Heath care plan up for repeal in House of Reps

January 17, 2011 7:49:12 PM PST
The goodwill that the president's call for unity after the tragedy in Tucson will be put to the test this week as the House of Representatives will take up the repeal of health care reform on what is expected to be a purely partisan vote.

If you look at the polling numbers on the president's health care legislation, you get very mixed signals. This week as Republicans in the House attempt to repeal health care reform, the efforts to push public opinion one way or the other will be key -- and it's all in how you frame it. There has been a lot of Republican anger over health care reform. That heat framed the debate over health care for many, particularly conservatives.

"We understand that we have to pull Obama care out by the roots," says Rep. Steve King, R-Iowa.

The latest Kaiser health care tracking poll shows a majority of people say yes, repeal the health care law.

"No, I don't think that's the case. I think that's changing. The more people know about the legislation as they see what it means for them directly in their lives," says Rep. Nancy Pelosi, D-House minority leader.

Pelosi plans to make the case for health care reform on Tuesday at a hearing on Capitol Hill.

"Well tomorrow at our hearing we'll have an opportunity to hear from people, what it means to them to not be denied health care because they have a pre-existing medical condition," says Pelosi.

Pelosi ticks off a number of provisions that when you look at the polling score very favorably. When asked if they should repeal coverage for pre existing conditions? "No" says the great majority of those polled. How about repealing the Medicare drug provision? Again an overwhelming "No."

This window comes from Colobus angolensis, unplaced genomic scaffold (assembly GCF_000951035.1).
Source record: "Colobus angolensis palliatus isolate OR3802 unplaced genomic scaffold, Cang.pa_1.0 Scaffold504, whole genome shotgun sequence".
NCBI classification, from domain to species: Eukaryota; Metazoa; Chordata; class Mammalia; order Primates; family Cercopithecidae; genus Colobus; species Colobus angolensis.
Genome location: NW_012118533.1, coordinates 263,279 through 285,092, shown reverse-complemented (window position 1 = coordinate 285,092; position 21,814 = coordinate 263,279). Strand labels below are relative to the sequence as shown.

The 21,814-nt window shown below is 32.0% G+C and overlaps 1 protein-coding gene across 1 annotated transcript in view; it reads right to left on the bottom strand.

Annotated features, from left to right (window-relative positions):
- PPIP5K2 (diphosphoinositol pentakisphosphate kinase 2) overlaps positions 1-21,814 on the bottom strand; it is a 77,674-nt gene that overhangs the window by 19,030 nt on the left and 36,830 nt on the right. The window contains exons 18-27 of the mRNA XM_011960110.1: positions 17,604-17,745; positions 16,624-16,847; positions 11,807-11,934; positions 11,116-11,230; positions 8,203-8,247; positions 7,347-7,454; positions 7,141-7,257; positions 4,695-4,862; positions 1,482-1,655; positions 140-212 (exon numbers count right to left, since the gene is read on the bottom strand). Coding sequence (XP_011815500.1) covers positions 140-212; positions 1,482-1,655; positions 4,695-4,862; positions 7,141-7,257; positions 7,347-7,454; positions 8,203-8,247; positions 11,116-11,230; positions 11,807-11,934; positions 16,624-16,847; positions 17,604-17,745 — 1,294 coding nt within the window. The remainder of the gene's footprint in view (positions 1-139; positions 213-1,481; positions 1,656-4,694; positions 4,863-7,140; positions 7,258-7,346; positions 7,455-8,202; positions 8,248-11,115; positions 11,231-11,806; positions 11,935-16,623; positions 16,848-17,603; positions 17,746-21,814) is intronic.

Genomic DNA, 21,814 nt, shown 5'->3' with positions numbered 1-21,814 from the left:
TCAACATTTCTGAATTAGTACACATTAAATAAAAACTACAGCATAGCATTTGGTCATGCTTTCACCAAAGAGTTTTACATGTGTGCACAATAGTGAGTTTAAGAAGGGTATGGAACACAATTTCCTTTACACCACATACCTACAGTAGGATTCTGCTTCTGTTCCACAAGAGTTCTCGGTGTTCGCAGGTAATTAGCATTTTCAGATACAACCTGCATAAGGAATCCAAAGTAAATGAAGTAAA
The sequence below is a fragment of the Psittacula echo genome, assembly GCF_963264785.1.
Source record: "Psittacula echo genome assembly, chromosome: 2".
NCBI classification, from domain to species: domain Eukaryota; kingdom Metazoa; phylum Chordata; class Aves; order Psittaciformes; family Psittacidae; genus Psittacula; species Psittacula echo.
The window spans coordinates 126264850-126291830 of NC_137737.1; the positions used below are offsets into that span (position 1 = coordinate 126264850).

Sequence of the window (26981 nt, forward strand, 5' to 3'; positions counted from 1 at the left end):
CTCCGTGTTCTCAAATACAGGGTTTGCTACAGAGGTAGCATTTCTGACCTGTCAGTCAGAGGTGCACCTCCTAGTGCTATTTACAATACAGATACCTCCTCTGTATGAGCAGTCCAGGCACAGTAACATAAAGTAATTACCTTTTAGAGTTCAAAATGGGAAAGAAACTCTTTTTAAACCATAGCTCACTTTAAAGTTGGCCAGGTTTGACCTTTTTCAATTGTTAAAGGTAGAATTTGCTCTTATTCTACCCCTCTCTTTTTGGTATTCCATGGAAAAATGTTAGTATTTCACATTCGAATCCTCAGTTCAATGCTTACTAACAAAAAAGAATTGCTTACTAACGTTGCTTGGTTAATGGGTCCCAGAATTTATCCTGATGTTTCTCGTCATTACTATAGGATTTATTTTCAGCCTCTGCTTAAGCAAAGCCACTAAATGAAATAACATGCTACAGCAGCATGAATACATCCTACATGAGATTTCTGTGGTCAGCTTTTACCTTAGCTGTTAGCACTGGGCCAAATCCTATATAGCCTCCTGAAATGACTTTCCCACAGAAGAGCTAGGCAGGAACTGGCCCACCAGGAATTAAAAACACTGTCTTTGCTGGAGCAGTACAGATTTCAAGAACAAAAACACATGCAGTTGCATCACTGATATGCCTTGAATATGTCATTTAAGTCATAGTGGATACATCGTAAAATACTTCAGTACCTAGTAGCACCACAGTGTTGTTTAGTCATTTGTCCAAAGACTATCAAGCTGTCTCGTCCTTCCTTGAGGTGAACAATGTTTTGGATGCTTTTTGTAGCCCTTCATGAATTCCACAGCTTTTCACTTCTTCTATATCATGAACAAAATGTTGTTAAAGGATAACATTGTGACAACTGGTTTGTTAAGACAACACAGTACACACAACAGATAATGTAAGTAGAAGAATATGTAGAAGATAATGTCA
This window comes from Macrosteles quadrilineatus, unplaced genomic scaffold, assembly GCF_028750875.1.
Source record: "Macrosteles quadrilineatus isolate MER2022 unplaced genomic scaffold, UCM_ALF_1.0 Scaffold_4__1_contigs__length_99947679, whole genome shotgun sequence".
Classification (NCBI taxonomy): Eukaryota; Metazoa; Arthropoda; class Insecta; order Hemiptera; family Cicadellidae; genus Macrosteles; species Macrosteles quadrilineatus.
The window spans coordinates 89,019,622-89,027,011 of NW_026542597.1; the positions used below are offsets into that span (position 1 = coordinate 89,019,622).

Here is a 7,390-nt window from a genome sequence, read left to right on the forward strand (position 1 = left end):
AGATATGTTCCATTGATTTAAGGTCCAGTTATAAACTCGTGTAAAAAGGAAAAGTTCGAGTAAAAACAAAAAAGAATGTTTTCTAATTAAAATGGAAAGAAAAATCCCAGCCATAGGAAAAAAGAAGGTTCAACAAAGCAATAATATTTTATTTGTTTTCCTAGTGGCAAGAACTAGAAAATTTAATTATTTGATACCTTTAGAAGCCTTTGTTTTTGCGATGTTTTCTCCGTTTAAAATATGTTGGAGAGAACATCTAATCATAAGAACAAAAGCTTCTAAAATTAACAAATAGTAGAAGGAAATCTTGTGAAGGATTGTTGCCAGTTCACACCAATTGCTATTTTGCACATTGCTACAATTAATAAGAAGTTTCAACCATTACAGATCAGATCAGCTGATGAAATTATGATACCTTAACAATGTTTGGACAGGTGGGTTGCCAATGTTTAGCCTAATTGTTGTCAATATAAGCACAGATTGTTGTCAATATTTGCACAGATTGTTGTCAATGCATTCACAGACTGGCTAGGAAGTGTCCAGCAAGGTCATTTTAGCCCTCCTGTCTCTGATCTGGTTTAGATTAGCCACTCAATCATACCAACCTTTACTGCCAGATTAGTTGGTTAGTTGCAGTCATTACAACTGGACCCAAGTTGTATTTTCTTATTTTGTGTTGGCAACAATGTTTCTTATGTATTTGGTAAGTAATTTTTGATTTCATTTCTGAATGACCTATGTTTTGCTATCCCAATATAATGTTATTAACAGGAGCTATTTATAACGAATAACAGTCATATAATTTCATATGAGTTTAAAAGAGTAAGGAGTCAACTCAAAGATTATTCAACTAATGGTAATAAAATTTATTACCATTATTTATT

"We'll hear about what it means not to have limits on the benefits you receive if in fact you have cancer or diabetes or something like that," says Pelosi.

Pelosi intends to call on people to tell their stories. In order words, she'll put a face on the debate and show real people who've been helped.

On Monday in San Francisco, as Pelosi spoke to the crowd at Yerba Buena Gardens in remembrance of Dr. Martin Luther King, Jr., members of the Peninsula Interfaith Action were passing out leaflets asking people to lobby Congress on behalf of keeping health care reform.

And if you Google search "Obamacare" -- the Republican's name for healthcare reform -- you'll find at the top of the page an ad that takes you not to a conservative website, but to the U.S. Department of Health and Human Services, which describes Obama care as end the worst abuses of the insurance industry.

But here is the big hurdle for Pelosi and the president: the great majority of those polled still say yes to repealing the requirement that everyone must have health insurance.

Of course if you repeal the mandate for health care coverage the rest of it likely unravels.

Pelosi believes the numbers will change, but just this month an ABC-Washington Post poll found support for health care law at an all time low.